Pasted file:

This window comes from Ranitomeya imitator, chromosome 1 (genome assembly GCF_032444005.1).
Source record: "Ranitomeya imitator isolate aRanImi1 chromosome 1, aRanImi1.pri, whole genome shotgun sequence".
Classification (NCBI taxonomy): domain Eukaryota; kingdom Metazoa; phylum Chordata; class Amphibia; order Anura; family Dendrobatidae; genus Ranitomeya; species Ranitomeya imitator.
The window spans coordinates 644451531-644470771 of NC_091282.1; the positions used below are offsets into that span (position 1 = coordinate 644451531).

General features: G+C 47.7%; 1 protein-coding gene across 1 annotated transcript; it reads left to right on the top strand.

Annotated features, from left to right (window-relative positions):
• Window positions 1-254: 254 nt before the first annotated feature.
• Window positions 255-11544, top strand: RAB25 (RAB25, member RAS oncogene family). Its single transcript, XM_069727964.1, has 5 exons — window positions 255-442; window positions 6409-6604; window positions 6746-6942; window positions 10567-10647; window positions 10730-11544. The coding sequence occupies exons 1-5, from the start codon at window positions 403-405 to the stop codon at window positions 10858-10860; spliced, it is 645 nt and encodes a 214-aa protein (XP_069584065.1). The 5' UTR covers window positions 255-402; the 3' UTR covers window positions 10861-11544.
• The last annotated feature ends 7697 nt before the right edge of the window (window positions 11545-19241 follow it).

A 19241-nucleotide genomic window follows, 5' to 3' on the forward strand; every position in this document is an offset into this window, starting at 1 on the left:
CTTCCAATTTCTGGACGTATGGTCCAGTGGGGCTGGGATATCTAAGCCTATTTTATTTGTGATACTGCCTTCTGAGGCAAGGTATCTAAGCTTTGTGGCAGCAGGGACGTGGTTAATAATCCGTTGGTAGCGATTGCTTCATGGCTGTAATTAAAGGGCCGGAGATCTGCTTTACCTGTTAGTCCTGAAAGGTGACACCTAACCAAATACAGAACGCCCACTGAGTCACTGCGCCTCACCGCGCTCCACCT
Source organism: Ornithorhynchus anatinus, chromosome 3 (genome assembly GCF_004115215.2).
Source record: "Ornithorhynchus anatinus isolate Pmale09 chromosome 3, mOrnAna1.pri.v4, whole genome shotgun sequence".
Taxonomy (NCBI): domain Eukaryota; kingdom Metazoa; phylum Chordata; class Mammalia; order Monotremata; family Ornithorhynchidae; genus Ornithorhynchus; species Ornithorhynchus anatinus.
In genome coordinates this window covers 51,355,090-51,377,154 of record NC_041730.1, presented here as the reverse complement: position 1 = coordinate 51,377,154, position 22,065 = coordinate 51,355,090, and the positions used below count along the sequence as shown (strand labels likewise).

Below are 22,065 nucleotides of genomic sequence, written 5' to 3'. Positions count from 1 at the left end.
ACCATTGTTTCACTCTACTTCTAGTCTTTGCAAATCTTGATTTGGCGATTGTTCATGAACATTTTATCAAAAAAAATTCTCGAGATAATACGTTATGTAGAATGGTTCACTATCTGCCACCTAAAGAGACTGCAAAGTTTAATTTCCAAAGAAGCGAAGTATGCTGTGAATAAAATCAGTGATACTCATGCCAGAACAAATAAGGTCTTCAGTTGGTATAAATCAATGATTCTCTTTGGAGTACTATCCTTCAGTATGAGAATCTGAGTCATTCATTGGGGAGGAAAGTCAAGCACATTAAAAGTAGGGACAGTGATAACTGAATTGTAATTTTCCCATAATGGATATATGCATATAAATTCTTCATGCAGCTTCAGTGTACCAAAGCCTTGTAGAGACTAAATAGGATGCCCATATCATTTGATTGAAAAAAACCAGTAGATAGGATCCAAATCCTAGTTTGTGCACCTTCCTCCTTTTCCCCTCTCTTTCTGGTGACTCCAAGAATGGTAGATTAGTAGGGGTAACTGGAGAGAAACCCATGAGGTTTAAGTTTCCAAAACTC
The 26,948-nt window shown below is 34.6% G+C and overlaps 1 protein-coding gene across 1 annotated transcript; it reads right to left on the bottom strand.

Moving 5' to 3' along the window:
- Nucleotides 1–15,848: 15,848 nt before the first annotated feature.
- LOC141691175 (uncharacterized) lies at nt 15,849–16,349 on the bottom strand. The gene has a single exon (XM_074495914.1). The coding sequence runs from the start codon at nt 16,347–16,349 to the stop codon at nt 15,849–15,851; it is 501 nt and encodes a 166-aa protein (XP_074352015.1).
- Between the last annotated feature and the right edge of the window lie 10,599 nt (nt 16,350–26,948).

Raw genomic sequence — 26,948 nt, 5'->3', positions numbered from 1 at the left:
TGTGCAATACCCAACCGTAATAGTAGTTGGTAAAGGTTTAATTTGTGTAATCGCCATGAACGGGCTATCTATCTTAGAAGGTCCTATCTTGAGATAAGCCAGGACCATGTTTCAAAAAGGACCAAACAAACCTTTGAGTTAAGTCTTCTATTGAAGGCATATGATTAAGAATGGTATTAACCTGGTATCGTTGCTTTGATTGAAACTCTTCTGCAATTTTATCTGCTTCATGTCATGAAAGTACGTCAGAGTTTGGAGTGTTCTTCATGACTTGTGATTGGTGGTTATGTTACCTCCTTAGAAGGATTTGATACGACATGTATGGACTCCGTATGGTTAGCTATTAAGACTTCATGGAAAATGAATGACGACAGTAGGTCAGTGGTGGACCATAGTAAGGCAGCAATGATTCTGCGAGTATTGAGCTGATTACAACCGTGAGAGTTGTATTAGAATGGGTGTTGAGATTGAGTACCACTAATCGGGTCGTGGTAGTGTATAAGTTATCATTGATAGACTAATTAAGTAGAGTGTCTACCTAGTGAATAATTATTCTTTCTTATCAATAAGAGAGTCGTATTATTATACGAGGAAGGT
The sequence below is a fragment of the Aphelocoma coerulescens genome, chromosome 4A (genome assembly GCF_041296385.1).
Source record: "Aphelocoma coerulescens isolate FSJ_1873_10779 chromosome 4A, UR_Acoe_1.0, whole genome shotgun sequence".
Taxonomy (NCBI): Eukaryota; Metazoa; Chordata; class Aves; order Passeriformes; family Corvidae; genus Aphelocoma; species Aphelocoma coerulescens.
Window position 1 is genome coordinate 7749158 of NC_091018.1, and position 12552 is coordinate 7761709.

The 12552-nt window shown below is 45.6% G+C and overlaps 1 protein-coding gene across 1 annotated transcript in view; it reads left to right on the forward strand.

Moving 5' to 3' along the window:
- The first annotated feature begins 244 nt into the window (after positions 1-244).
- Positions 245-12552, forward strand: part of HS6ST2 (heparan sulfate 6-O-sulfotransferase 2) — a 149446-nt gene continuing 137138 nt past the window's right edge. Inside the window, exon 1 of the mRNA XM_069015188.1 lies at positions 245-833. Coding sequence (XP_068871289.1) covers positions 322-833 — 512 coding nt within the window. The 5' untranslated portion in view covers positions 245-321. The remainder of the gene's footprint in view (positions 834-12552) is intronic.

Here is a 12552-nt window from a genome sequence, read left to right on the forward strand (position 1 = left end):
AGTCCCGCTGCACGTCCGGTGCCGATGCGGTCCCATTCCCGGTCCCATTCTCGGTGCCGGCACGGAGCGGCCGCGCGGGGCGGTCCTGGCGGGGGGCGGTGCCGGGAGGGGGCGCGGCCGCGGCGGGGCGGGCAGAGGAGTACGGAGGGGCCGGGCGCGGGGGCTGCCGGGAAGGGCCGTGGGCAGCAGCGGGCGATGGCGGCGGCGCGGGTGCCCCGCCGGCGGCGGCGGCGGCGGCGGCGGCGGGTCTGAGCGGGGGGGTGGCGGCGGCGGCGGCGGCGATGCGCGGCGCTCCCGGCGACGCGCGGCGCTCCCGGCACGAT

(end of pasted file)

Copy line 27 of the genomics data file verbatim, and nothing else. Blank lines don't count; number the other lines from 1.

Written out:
Taxonomy (NCBI): Eukaryota; Metazoa; Chordata; class Aves; order Passeriformes; family Corvidae; genus Aphelocoma; species Aphelocoma coerulescens.